​Marlo J. Gaal, SHRM-SCP, is chief talent officer at Chicago-based Ariel Investments, a Black-owned mutual fund investment firm. As businesses began prioritizing diversity, equity and inclusion (DE&I) strategies over the past 18 months, Gaal received inquiries from HR colleagues about “all things DE&I,” save one at the heart of Ariel’s business.”To be honest, I have not gotten a direct request” on increasing Black investors’ savings rates, Gaal said, although Ariel publishes an annual survey with Charles Schwab detailing Black investors’ statistics and sentiments. The latest survey, conducted in December 2020 among 2,104 U.S. adults with $50,000 or more in household income, found that historical disparities remain pronounced, even when excluding low-paid workers. For instance: Dollar contributions. White 401(k) plan participants, on average, invested 26 percent more per month toward their retirement accounts than Black 401(k) plan participants ($291 versus $231). Loan-taking. More than twice as many Black 401(k) plan participants than white participants (12 percent versus 5 percent) borrowed money from their retirement accounts.The findings reflect long-standing wealth disparities in the U.S. According to Federal Reserve Board statistics compiled in 2019, the median net worth for Black families was $24,100, for Hispanic families $36,050, and for white families $189,000. Racial Inequities in 401(k) Savings: Another ViewT. Rowe Price’s Retirement Savings and Spending Study highlights racial disparities in 401(k) plan participation and savings-deferral rates, based on 3,420 participants who responded to a June 2020 survey.Among employees with access to a 401(k) or similar defined contribution plan at work, the survey showed: Source: T. Rowe Price, Retirement Savings and Spending Study (2021).”Better understanding the challenges underrepresented groups face can help employers and financial professionals develop strategies to help ensure participants of all races and ethnicities thrive financially and retire successfully,” said Dee Sawyer, head of individual investors and retirement plan services at T. Rowe Price.Taking a Broad ApproachGaal advised HR leaders to take a broad look at what they can do to help employees save, bearing in mind the challenges faced by members of communities that have been historically disadvantaged. Ariel, for instance, completely funds employees’ health insurance premiums, freeing up more of the workers’ paychecks for other allocations. Emergency savings accounts are also becoming more common as an employee benefit.”There’s no magic bullet,” Gaal said. “HR executives, along with their [C-suite] peers, need to assess [workforce] demographics, your industry, what you can afford, and put a plan in place that makes sense for your organization.”Kezia Charles, director of retirement at consulting firm Willis Towers Watson, sees a new emphasis on DE&I efforts in retirement counseling planning. In a recent post on the Willis Towers Watson blog, Charles outlined steps employers can take to ensure DE&I in retirement planning is adequately addressed, such as: Measuring plan data and analyzing metrics by diverse cohorts. Look for low deferral rates, missed employer-match opportunities, loans, withdrawals and wage garnishments to highlight segments of the population that are more likely to have long-term financial insecurity. Reviewing plan design and access to it. According to Willis Towers …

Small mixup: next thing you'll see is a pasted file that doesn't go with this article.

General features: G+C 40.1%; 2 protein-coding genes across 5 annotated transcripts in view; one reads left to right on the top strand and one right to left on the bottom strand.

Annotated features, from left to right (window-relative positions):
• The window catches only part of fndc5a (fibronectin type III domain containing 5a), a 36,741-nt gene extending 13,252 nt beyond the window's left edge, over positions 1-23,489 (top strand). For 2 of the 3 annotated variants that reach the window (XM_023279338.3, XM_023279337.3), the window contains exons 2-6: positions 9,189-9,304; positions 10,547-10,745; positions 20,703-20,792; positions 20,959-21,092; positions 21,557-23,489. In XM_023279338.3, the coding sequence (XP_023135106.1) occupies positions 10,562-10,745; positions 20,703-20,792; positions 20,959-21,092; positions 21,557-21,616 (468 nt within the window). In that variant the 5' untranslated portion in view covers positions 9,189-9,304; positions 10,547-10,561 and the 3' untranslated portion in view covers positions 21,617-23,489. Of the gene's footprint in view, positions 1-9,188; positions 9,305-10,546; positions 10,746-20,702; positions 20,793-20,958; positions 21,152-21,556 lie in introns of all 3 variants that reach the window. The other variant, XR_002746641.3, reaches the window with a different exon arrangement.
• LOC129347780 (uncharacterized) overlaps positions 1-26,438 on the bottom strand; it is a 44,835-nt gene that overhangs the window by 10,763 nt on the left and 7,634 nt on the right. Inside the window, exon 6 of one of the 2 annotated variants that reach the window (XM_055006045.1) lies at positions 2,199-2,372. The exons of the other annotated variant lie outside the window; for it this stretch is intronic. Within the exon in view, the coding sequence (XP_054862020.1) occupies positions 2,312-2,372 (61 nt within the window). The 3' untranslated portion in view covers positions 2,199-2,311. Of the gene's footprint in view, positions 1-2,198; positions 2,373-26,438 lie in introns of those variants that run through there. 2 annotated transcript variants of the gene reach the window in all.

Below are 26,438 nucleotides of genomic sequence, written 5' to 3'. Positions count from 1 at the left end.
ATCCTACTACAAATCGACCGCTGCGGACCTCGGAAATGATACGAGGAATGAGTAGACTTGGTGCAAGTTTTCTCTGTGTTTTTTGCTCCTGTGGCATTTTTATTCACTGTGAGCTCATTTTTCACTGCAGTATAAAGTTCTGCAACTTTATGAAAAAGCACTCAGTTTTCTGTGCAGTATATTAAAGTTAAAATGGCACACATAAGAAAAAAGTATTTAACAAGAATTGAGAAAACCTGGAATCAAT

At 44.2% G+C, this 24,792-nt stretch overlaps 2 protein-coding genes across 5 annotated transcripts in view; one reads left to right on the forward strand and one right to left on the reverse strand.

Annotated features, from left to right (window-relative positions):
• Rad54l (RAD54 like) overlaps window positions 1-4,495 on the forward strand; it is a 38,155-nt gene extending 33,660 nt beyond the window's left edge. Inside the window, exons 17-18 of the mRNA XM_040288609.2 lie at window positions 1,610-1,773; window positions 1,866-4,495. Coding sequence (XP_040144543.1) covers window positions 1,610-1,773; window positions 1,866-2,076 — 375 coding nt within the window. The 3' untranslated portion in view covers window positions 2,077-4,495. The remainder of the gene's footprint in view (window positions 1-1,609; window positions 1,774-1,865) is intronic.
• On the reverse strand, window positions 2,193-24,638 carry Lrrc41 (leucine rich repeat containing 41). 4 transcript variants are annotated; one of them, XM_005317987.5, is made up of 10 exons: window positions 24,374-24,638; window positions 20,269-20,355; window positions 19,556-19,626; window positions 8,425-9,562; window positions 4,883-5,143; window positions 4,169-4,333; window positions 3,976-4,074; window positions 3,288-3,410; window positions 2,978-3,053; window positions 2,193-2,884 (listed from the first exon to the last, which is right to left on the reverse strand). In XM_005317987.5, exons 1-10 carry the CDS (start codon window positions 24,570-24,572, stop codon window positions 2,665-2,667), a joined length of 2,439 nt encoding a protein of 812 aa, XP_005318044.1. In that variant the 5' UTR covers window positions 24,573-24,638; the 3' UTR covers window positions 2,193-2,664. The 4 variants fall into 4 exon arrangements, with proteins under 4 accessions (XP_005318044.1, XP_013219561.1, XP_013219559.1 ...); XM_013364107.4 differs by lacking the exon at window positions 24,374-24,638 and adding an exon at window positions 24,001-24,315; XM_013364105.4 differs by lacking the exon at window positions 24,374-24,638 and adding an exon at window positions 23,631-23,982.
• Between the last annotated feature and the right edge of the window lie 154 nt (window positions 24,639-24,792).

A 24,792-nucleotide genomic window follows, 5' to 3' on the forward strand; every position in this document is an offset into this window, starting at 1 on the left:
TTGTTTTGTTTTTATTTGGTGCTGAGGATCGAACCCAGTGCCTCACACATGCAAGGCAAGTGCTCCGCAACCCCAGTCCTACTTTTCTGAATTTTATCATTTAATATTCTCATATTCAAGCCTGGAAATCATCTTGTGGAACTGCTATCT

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Report: First Year with Employer Critical for LGBTQ+ Employees

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Report: First Year with Employer Critical for LGBTQ+ Employees